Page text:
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KNIGHT: PRIVATE SECTOR TO BUILD ANIMAL SHELTER

April 13, 2002 – Ground will be broken for a new animal shelter facility on St. Thomas later this year, and it will be done by the private sector, Randolph Knight said Friday evening at the opening ceremonies for the Mark C. Marin Center at Antilles School.
Knight expressed his disappointment at the government's treatment of the Humane Society of St. Thomas shelter, which has not yet received what Knight termed its "measly $75,000 allocation from the government for each of the last two years for performing over an estimated $300,000 worth of services each year that are supposed to be performed by the Department of Agriculture." (See story "Animal shelters still awaiting money".)
Knight, owner of Knight Communications of the V.I., donated $1 million to build the Marin Center, a sports facility that will serve the whole St. Thomas community. "Just as I got involved with the MCM Center," he said, "I will be taking a very active role in the construction of a brand new, state-of-the-art animal shelter here in St. Thomas in the very near future."
Why him? "It's simple," he said. "The project is for those of us who love animals, and we know that the government will be out to lunch on this one, too, and that it will be up to the private sector to take on the project." He added, "We appreciate the often thankless work performed by the shelter's employees and members, and they are going to be given the tools to get the job done."
The land, pledged by an anonymous donor, is along Weymouth Rhymer Highway across from Market Square East, he said.
In Nadir, where the Humane Society facilities are now located, the V.I. government intends to take two of the shelter buildings and about half of the land, including the septic system, the society board chair, Joe Aubain, said on Saturday.
Aubain said no date has been set for the government's acquisition of the land, but he is setting up a meeting with Public Works Commissioner Wayne Callwood next week to "find out the status of the project and how much the society property is worth."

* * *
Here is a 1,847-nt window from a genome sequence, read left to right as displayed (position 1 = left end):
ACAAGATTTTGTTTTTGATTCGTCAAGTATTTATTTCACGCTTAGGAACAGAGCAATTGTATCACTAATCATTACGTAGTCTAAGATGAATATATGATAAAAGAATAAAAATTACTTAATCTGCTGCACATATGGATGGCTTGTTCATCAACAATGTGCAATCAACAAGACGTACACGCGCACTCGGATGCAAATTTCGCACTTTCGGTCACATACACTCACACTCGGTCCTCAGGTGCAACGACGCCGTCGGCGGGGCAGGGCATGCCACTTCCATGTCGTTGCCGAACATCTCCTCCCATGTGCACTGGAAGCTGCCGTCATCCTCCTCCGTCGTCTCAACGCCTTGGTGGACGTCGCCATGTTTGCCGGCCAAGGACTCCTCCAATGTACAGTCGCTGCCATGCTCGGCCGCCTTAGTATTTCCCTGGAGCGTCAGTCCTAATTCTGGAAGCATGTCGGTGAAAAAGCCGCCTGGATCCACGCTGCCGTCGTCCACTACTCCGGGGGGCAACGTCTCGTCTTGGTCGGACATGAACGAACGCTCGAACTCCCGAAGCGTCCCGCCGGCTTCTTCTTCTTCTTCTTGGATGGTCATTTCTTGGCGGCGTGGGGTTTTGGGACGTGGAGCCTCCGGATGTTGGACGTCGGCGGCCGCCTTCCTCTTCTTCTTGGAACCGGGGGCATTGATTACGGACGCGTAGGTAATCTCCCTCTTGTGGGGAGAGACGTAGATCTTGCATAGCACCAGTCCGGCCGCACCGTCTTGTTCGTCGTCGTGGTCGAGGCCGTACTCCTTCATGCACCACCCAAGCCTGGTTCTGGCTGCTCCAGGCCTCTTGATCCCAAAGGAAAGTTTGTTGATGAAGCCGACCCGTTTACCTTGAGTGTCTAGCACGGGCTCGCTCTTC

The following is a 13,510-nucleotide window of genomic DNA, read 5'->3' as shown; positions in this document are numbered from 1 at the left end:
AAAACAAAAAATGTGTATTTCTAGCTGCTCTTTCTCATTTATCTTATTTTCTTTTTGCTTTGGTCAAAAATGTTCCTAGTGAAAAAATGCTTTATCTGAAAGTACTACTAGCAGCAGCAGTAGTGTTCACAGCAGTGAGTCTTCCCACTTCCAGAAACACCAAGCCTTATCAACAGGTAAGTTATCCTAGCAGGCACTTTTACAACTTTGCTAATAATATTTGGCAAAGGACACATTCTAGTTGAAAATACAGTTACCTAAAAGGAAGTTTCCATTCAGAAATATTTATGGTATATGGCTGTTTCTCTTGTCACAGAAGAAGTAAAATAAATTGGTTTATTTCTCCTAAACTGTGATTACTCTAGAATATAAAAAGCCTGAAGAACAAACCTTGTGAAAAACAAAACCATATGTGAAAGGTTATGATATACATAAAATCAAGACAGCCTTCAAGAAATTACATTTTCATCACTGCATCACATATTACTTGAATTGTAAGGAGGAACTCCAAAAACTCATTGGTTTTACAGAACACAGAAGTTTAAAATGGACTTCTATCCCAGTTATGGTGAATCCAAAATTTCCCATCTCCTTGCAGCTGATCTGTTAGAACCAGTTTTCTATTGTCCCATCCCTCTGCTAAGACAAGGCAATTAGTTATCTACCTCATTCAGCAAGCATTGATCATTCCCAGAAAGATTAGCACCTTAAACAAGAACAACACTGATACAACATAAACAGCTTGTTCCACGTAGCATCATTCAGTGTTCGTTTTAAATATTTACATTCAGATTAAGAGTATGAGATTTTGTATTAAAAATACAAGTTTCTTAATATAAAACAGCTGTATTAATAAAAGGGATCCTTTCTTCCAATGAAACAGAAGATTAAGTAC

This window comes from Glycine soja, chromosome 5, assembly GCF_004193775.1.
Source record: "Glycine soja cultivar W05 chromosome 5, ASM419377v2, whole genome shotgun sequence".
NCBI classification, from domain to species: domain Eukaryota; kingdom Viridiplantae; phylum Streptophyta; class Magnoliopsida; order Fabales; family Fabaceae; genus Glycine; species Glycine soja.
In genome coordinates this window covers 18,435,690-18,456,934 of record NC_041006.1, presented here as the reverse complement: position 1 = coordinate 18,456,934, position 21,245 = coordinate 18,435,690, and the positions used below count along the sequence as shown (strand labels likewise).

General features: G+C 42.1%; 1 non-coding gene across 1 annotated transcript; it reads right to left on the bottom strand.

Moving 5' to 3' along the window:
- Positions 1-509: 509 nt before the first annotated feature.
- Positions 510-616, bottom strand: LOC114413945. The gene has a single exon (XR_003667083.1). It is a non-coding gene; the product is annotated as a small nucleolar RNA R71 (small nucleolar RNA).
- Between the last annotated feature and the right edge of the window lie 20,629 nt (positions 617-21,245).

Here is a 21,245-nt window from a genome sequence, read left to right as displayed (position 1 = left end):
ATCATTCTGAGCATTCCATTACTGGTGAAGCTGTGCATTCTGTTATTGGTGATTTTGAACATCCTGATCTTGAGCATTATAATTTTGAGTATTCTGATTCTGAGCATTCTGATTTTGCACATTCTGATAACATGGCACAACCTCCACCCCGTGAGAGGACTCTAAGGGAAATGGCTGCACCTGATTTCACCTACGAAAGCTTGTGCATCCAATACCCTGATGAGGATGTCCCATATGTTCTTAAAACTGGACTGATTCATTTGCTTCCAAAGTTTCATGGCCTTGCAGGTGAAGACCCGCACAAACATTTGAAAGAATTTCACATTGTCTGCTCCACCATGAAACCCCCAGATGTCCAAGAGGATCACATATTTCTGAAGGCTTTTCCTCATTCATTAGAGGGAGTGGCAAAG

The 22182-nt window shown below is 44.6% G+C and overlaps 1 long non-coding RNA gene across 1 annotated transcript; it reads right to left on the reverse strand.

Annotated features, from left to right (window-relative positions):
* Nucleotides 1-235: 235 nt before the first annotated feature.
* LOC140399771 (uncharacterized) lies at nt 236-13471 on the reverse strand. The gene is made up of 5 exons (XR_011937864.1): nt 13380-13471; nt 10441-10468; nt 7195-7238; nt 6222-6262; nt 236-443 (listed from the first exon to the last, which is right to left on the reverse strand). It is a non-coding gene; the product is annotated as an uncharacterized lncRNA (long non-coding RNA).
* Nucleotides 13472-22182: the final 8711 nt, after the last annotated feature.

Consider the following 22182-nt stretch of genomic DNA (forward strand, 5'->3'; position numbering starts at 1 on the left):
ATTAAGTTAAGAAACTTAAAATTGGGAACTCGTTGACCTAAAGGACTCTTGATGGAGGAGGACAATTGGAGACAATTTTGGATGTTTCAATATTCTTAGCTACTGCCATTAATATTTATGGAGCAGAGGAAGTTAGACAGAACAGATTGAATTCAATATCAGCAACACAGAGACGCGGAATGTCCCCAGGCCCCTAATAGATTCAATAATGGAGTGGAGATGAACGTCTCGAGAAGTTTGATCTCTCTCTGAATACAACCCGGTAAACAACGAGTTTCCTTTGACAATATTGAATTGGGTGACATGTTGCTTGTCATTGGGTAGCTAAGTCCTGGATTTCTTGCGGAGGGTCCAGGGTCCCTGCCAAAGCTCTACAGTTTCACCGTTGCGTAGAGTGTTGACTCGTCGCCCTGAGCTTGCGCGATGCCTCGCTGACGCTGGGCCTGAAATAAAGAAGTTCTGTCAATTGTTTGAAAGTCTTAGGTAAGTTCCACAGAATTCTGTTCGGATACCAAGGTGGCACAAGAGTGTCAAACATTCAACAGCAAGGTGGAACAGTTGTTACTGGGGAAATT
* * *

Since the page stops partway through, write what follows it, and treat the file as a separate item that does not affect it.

Aubain's enthusiasm for the new facility echoes Knight's. "We've been working on this for the last year," he said. "Everybody is looking forward to seeing it develop."
Knight said on Saturday, "We're really excited. We have made progress, and we are going to do it. It's a done deal. We are confident we can raise the money." A major fund-raising campaign will be coming up, he said, "possibly a cost challenge fund." He said the money the government pays for the shelter's land should play an important part of the financing.
Knight and Aubain are coordinating the project. They have contacted firms that have built shelters, and the plans are progressing nicely, they said.
Knight lamented the repeated break-ins at the Nadir shelter, where most recently its generator was taken. "The new facility will have proper security," he said, along with new kennels and everything a modern shelter requires.
Speaking before Rotary II last fall, Humane Society board member Richard Dollison said the new facility, to be built on about two acres of land, would accommodate "three times the number of animals that the Nadir shelter can handle, and that will allow the society to greatly expand its educational outreach programs."
St. Thomas shelter manager Hubert Brumant made no attempt to curb his excitement. "We just can't wait," he said. "We can get so much more work done. We will be equipped to do the type of job that we are capable of doing."
Brumant also is eager to move out of the Nadir location, which is next door to the abattoir. "We're so close, we hear the animals' cries," he said. "This is not an ideal location for a shelter, and when it rains, it floods out." In the new location, "we will be centralized and we'll be able to service the whole community," he said. "We'll be easier to get to, and more people will come."

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